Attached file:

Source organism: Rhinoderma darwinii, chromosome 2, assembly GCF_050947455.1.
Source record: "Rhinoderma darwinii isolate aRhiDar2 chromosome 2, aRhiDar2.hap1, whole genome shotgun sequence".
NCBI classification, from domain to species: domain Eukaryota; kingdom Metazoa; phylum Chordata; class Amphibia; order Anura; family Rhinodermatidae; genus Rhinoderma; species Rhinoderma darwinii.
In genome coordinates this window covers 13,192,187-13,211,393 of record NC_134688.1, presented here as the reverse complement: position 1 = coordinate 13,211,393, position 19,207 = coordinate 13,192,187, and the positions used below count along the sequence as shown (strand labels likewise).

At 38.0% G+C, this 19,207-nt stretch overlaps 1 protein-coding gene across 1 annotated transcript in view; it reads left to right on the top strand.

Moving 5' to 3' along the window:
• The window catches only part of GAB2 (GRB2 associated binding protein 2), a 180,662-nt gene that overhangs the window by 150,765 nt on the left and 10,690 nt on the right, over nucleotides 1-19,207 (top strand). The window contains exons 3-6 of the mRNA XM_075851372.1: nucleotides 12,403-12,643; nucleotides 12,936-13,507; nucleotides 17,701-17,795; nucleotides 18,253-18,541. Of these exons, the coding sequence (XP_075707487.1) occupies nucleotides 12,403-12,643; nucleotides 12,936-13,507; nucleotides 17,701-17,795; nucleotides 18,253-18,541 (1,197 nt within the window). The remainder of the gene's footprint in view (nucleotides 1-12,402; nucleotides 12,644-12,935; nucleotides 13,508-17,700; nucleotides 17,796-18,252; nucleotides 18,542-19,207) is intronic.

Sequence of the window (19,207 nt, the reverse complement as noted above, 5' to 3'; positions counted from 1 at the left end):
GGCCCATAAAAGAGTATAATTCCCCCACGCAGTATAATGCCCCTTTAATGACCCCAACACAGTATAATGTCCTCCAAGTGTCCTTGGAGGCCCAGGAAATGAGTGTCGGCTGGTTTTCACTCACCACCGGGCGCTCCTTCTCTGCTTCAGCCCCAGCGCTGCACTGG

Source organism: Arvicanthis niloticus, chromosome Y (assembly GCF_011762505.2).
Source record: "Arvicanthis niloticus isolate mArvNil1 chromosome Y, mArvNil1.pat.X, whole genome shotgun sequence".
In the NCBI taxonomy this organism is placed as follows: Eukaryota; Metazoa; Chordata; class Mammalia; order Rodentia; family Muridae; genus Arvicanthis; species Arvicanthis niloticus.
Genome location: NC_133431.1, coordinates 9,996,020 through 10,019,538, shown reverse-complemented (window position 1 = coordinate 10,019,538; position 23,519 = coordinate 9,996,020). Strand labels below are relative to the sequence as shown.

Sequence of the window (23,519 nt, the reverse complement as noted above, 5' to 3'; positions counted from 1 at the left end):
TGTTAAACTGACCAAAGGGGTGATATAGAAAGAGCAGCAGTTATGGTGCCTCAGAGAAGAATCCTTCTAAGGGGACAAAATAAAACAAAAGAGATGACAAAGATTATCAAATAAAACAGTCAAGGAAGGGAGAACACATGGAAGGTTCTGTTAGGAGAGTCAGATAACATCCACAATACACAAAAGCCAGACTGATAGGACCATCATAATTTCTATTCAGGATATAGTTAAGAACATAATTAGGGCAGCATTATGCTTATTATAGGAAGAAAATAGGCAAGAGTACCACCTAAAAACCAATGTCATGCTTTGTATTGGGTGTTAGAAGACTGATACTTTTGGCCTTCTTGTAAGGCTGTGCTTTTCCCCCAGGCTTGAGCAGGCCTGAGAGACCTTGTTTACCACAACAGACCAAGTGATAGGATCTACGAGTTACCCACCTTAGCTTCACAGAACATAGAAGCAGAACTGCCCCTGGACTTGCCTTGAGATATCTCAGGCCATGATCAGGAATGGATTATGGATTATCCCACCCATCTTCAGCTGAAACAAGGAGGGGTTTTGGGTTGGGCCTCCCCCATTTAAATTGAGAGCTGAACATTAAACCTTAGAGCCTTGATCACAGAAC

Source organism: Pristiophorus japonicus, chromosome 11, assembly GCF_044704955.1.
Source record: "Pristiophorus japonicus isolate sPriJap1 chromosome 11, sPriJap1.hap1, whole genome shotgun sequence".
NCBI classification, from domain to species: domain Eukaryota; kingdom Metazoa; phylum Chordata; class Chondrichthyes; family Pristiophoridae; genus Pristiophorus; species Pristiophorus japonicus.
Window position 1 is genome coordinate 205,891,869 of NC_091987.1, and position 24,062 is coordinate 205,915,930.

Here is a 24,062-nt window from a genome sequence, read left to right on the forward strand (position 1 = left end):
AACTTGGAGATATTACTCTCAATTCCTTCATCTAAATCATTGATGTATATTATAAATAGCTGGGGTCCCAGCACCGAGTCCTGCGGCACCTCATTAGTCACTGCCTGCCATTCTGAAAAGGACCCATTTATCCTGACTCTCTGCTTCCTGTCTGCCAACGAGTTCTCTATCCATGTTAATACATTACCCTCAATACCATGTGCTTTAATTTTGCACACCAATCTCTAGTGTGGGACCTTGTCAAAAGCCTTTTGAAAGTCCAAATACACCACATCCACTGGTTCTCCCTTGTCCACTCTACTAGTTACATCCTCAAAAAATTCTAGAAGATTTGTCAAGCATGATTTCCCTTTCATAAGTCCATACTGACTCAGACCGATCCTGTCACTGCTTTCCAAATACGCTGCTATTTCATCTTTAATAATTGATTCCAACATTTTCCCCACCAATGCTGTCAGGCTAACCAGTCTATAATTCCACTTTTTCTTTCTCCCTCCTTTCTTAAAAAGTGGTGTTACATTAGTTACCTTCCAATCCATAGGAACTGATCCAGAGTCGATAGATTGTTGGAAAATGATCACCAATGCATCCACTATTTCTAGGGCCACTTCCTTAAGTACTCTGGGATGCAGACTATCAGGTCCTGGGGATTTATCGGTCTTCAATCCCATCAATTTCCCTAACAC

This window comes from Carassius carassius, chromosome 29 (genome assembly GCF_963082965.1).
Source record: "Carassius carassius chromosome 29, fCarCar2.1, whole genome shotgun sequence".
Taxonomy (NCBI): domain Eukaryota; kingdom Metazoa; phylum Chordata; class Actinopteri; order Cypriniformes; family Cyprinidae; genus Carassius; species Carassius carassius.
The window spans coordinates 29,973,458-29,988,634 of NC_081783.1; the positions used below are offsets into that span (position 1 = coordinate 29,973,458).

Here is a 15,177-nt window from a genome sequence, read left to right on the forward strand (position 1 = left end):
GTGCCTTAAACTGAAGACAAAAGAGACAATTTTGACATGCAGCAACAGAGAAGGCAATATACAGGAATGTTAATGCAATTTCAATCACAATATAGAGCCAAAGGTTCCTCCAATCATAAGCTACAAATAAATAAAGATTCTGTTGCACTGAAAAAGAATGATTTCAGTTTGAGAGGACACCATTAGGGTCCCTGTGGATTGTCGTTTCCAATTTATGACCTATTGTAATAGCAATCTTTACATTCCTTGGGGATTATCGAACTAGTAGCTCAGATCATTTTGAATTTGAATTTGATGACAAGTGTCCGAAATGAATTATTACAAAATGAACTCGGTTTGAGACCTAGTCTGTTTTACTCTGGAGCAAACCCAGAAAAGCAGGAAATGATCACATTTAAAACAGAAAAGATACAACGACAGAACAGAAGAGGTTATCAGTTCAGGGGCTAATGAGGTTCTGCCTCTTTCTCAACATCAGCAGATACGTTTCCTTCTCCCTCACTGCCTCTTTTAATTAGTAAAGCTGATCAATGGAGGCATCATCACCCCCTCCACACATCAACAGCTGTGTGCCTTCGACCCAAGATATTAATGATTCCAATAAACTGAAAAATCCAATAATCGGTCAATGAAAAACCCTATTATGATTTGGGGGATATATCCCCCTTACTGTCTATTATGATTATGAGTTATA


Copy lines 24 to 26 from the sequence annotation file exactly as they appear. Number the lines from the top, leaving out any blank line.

Taxonomy (NCBI): domain Eukaryota; kingdom Metazoa; phylum Chordata; class Actinopteri; order Cypriniformes; family Cyprinidae; genus Carassius; species Carassius carassius.
The window spans coordinates 29,973,458-29,988,634 of NC_081783.1; the positions used below are offsets into that span (position 1 = coordinate 29,973,458).

Here is a 15,177-nt window from a genome sequence, read left to right on the forward strand (position 1 = left end):